"Different but equal" sounds exactly like the doctrine of "separate but equal" that was used to oppress African Americans. Maybe this article hit a nerve among misogynists?

Just saying.

Daniel '07
Fri Jun 11 2010 11:15
The Catholic Church does not, will not, and should not, allow women to be ordained priests. Women and men are different but equal. We have different purposes in life and different opportunities, but both have the ability to lead people closer to Christ.

Trying to compare enrollment by women at A&M on the same level as taking a life long vocation to the priesthood debases the importance of the priesthood. Imagine if I compared getting a magazine subscription on the same level as getting accepted to A&M. Both give you the opportunity to be a part of something, but they are are completely different levels.

Remember, celibacy is a choice that a person makes, just as entering the priesthood is a choice. There are many other ways to serve Christ and His true Church, such as being a deacon, a missionary, or a volunteer.

Wed Jun 9 2010 18:01
Again, I repeat, the church cannot change this, it is DOGMA, not DISCIPLINE, there is a difference in Cathollic teaching. Those who think that they know what the Catholic Church teaches without having studied it thoroughly, are in the least ignorant, at worst arrogant. I don't go around and act like an expert on Methodism, stop acting like experts on CATHOLICISM!!!
Wed Jun 9 2010 16:08
Certainly the Catholic Church is based on tradition but just during my lifetime their have been changes.
Including going from an all Latin mass to the language spoken by the community, from only altar boys to now altar boys and girls. The Catholic Church does change and will continue to change. Women in the priesthood is not unthinkable.
Mark '08
Wed Jun 9 2010 13:23
I think the Catholic church is more focused on keeping quiet about which members of power in their religion use that authority to rape children. There is already plenty of evidence the current pope helped systematically repress investigation, prosecution, or even removal of child rapists from around the globe when he was in charge over the last 20 years.

Archaic rules about who gets to be in power seems kinda moot at that point. Can you think of another group on the planet that gets away with being the "moral compass" of what society should adhere to, and quietly condones child molestation? From the reports, they told the children they would go to hell if they ever told the police. So really, who cares that it's still a boys only club?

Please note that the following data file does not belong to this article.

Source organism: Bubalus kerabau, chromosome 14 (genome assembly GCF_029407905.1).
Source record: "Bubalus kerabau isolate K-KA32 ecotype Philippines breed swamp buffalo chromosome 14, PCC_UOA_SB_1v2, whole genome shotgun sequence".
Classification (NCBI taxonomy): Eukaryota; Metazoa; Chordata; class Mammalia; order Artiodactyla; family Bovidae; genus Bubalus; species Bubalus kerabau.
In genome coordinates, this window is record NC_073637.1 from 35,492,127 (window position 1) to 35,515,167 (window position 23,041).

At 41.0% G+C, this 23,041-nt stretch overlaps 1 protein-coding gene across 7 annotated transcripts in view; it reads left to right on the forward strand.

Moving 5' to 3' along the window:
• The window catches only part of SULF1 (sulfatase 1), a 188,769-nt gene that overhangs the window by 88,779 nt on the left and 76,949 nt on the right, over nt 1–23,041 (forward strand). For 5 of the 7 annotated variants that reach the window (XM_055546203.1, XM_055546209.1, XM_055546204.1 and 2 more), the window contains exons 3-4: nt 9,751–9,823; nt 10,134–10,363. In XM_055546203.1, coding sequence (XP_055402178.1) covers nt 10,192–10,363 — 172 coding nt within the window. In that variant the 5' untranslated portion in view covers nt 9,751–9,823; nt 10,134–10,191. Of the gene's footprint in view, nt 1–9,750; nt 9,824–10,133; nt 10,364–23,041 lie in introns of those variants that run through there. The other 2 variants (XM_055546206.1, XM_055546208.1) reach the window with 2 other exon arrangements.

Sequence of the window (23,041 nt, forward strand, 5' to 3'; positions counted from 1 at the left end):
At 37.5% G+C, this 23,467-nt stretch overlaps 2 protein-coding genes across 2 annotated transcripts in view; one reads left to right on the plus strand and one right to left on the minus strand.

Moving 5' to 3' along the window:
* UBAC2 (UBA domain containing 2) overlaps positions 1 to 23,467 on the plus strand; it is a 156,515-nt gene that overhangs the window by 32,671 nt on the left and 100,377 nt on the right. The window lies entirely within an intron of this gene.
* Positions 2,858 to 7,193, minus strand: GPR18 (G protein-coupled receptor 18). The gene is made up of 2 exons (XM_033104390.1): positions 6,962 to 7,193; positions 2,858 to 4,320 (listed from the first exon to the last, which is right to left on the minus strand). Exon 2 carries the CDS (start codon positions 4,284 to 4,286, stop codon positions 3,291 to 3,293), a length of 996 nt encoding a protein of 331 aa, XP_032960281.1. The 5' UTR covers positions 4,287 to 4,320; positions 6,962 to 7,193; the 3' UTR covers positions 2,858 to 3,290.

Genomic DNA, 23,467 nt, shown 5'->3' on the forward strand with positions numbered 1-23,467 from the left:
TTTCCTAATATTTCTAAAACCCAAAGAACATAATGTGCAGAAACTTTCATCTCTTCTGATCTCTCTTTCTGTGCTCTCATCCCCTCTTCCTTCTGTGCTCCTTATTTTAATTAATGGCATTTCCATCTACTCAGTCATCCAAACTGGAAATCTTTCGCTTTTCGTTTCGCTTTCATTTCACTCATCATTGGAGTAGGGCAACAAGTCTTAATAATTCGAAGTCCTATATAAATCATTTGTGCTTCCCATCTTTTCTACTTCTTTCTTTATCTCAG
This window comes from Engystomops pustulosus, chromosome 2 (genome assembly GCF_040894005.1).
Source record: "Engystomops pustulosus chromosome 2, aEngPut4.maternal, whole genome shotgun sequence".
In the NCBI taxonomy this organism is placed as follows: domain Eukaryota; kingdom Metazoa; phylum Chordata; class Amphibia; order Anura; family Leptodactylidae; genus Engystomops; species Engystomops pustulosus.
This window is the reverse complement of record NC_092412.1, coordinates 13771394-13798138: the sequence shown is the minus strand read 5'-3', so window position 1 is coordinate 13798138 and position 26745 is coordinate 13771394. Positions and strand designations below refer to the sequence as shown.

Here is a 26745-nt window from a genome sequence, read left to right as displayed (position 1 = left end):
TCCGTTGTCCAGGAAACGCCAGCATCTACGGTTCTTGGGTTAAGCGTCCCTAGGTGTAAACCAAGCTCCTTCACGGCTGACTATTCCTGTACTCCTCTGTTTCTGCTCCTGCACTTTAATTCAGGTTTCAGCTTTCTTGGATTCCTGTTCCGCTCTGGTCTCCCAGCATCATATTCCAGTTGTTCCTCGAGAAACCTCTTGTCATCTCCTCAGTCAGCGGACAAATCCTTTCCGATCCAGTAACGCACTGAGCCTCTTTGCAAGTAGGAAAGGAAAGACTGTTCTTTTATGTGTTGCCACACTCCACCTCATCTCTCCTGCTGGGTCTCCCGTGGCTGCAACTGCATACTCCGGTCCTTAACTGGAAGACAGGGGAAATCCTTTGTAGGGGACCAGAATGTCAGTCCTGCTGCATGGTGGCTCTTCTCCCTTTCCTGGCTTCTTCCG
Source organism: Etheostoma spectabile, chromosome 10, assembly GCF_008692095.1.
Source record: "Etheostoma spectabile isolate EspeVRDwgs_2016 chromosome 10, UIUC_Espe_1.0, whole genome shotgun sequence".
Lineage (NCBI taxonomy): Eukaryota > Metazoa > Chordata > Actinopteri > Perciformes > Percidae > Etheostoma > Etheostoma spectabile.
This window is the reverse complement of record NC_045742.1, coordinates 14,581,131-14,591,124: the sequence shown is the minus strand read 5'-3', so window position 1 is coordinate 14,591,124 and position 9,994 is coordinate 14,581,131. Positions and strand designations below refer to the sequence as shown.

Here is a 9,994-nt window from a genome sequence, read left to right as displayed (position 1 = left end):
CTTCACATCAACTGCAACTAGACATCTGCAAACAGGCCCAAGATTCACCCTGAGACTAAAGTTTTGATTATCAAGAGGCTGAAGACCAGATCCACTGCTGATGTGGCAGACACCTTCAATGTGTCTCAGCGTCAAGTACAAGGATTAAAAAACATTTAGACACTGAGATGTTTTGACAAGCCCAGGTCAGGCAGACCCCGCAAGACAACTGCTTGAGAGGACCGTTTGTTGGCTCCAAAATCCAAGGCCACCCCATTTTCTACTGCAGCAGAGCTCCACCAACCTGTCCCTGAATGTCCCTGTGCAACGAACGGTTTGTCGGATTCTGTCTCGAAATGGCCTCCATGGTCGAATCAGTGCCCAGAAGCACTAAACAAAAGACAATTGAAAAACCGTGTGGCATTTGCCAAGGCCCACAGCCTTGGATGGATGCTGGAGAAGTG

Wed Jun 9 2010 11:23
Women priests? Has not, is not, nor ever will be a female clergy in the Catholic Church. John Paul 2 put the issue to rest. The priest stand In Persona Christi, and since Jesus chose to incarnate as a man, and not as a woman, there is nothing we can do to change that. No where in scripture do we see women in the roles of priesthood, neither in the old or new testament. The only reference even to a deaconess in the new testament is unclear as to what is being referred to her role, and no where in church history do we find a female who was ordained. I am not talking about about protestant form of Christianity, but about orthodox Christianity, in which we have an ordained priesthood that can trace its roots to the Apostles, which is only possible in the Catholic and Orthodox Churches. Obviously, if you are a Bible believing Christian, you should look to the Bible for your direction, but this is one of those areas where Orthodox Christians can point to to demonstrate the invalidity of Protestant doctrine directly from scripture. The issue of celibacy was not a later invention and also can be directly pointed to in the New Testament, from Christ's words on those who chose to be eunuchs for the Kingdom, and Paul pointing out that Celibacy is the greater life to chose. Unlike the issue of women as priests, this is a discipline and not an issue of dogma, so this may change, but since this is not the cause of the abuse crisis and since the priesthood is to consider the Church his bride , since pedophilia is also an issue with ALL other denominations(yes even married clergy are capable of committing horrendous crimes against the innocent), then the solution is found in the selection of candidates, and in the preparation of Catholics to grow into mature sexual beings. We live in a fallen world and we will never experience perfection in it, as we are all prone to sin, and the priesthood does not make you perfect, to see human failures in the Catholic Church, only verifies that we are all in need of redemption, and the Church is a Church of sinners who are seeking a remedy for their sins, and that is only found in the mercy of God, and that IS FOUND in the Church, and is given to us in the sacraments that these priests who stand in the place of Christ, generously sacrifice their lives to bring us when we are most in need.